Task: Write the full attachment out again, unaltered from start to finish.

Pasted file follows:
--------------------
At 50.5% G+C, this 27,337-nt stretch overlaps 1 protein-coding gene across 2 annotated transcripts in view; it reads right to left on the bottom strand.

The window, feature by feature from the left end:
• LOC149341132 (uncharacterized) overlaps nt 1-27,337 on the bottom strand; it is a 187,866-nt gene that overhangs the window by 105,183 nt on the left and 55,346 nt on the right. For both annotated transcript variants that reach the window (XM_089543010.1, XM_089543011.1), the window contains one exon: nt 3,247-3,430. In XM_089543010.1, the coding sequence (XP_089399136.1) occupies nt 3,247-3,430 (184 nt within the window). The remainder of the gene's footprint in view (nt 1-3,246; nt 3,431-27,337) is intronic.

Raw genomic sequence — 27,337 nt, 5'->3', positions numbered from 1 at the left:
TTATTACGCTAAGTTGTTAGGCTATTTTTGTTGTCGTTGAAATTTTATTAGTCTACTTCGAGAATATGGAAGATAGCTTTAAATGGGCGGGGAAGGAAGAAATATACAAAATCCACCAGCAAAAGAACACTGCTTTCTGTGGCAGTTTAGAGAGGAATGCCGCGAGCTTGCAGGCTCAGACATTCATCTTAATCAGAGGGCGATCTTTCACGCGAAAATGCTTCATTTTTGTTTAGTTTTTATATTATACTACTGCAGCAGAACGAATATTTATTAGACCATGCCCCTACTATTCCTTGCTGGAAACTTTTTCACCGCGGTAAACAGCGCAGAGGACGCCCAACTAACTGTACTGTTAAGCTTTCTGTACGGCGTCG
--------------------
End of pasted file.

At 50.5% G+C, this 27,337-nt stretch overlaps 1 protein-coding gene across 2 annotated transcripts in view; it reads right to left on the bottom strand.

The window, feature by feature from the left end:
• LOC149341132 (uncharacterized) overlaps nt 1-27,337 on the bottom strand; it is a 187,866-nt gene that overhangs the window by 105,183 nt on the left and 55,346 nt on the right. For both annotated transcript variants that reach the window (XM_089543010.1, XM_089543011.1), the window contains one exon: nt 3,247-3,430. In XM_089543010.1, the coding sequence (XP_089399136.1) occupies nt 3,247-3,430 (184 nt within the window). The remainder of the gene's footprint in view (nt 1-3,246; nt 3,431-27,337) is intronic.

Raw genomic sequence — 27,337 nt, 5'->3', positions numbered from 1 at the left:
TTATTACGCTAAGTTGTTAGGCTATTTTTGTTGTCGTTGAAATTTTATTAGTCTACTTCGAGAATATGGAAGATAGCTTTAAATGGGCGGGGAAGGAAGAAATATACAAAATCCACCAGCAAAAGAACACTGCTTTCTGTGGCAGTTTAGAGAGGAATGCCGCGAGCTTGCAGGCTCAGACATTCATCTTAATCAGAGGGCGATCTTTCACGCGAAAATGCTTCATTTTTGTTTAGTTTTTATATTATACTACTGCAGCAGAACGAATATTTATTAGACCATGCCCCTACTATTCCTTGCTGGAAACTTTTTCACCGCGGTAAACAGCGCAGAGGACGCCCAACTAACTGTACTGTTAAGCTTTCTGTACGGCGTCG